Duke basketball fans have one of the most indelible student sections in all of sports: The Cameron Crazies. They epitomize passion, organization, and wittiness. They camp out in Krzyzewskiville for three months prior to games, they hand out cheat sheets for the student cheers, and were the one’s that coined the now famous “air-ball” chant.
Can you imagine that the Cameron crazies once actually cheered for an opposing player?
During one game in 1995, Joe Smith of the Maryland Terrapins was unstoppable. He scored 40 points, had 18 rebounds, and had a tip-in basket as time expired to beat Duke, 94-92.
At the end of the game, after they lost, they truly applauded Joe Smith!
True success is being able to root for everyone.
However, we often feel threatened by others having success, because somehow it means that we can’t be successful too. Inter-team conflicts are based on the belief that success is limited. Therefore, we operate on the actions that not only do I need to be the best that I can be, but remove any obstacle in that path, including anyone vying for my position or record.
We perpetuate this notion and create a culture of it. Whenever we call out someone, put down a coach, or another company, we are doing so based out of fear. I hate it when I notice that I’m rooting against someone or envious of other’s success. It’s just based out of a fear that I won’t reach my own goals.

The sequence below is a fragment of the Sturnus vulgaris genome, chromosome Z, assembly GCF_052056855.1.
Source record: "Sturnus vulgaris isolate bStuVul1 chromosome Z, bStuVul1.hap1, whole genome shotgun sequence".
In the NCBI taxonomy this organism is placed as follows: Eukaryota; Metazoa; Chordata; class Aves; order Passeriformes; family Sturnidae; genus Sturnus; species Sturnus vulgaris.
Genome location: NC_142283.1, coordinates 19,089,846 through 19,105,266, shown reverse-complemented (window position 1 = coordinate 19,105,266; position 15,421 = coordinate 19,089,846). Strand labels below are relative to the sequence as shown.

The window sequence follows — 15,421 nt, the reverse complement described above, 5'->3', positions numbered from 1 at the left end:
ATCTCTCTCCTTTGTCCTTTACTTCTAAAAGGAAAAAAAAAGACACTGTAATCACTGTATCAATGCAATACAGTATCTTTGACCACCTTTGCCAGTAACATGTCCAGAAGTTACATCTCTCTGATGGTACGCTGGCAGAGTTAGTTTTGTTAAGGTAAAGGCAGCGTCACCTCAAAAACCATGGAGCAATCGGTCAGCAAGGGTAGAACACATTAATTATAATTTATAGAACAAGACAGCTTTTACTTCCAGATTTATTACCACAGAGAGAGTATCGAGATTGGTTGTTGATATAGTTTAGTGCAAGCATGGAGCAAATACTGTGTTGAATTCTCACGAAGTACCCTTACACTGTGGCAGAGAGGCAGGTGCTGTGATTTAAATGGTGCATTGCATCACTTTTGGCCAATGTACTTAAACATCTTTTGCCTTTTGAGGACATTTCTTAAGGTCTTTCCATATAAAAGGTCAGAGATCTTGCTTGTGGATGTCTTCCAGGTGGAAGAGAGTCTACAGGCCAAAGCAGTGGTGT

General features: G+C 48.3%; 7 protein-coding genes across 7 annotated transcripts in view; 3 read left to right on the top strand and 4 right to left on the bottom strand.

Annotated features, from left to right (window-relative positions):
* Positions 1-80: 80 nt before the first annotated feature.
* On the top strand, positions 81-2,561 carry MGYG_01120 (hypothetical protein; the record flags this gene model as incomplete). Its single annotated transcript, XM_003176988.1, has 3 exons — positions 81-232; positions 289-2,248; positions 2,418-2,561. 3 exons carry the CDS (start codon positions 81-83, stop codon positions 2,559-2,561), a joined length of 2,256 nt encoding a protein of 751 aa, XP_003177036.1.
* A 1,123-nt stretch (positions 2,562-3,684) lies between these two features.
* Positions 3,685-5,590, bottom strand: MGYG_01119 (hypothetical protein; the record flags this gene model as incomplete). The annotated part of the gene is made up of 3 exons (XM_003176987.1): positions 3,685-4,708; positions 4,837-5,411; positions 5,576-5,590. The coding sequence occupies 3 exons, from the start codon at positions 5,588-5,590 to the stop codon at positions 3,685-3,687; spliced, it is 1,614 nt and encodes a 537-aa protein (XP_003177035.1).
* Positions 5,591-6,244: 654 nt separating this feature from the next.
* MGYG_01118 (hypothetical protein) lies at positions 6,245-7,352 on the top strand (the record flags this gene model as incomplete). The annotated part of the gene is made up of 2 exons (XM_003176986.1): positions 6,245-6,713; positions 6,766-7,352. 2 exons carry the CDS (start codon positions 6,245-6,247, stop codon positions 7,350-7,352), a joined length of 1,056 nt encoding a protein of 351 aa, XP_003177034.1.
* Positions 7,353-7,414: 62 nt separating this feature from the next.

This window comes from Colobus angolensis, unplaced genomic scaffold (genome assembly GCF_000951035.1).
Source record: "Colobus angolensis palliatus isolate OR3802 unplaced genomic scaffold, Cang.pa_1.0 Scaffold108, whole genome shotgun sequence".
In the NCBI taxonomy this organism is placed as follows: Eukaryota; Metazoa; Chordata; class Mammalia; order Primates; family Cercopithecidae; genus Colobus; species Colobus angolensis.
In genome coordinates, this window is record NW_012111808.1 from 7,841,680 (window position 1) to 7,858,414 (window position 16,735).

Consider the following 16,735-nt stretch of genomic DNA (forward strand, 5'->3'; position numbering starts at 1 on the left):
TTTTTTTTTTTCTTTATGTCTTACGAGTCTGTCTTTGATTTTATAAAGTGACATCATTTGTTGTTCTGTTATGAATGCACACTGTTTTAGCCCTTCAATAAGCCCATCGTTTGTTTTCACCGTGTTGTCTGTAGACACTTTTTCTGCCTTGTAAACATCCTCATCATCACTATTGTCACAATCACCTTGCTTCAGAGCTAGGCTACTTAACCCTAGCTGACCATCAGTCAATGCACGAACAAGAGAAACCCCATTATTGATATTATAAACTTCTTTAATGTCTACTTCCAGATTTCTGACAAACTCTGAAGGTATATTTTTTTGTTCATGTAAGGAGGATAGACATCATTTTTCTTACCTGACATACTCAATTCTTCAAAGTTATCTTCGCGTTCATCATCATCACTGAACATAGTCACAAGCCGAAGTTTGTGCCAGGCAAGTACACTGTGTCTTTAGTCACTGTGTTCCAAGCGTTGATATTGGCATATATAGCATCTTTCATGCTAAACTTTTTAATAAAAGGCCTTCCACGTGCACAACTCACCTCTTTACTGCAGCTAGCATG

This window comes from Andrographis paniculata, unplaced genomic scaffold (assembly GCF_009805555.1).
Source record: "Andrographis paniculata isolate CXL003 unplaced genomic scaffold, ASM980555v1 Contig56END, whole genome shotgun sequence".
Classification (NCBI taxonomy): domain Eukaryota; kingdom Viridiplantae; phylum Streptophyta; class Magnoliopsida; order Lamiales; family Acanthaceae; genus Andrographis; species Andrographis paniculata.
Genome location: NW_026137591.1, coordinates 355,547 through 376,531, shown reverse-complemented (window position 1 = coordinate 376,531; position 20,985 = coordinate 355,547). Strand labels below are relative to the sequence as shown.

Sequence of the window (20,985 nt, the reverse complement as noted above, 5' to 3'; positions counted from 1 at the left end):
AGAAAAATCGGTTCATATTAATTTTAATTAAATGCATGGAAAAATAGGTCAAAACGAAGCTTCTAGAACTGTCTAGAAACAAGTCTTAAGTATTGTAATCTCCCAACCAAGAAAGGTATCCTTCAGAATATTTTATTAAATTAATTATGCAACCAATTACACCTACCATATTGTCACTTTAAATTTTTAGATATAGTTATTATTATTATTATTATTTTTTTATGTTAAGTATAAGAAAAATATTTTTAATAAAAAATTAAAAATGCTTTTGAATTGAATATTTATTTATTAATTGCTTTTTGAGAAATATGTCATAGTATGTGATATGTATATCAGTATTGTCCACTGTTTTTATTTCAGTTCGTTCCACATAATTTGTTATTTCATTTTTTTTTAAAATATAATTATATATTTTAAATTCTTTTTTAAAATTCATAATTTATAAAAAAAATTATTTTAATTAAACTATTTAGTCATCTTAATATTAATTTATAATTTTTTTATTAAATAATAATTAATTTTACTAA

When we root for others, it means that we are confident. It shows that we are secure enough to actually wish the best for others. That is true success!
When I post this philosophy online, I’ll get questions like ‘even the Yankees?” It doesn’t mean that we have to cheer or root for our direct competition. It just means that we should look for opportunities to cooperate, cross-promote, and learn from them.
Rooting for everyone also means wanting to beat people at their best. I hate it when people make excuses for losing, because it tries to take away the winners success. We should want them to play well, but just for us to perform a little bit better. It doesn’t take away from our own drive or hating to lose.
We actually need others to succeed so we know what we have to do in order to improve. A funny thing happens when others around us have success. It cements the belief in ourselves that it is possible to reach the next level. If everyone around us was mediocre, what models do we have to get better?
Dr. Rob Bell is a Sport Psychology coach. DRB & Associates based in Indianapolis works with professional athletes & corporate athletes, coaches, and teams building their Mental Toughness. His 2nd book is titled The Hinge: The Importance of Mental Toughness Follow on twitter @drrobbell or contact firstname.lastname@example.org
Check out the new film & e-book, NO FEAR: A simple guide to mental toughness .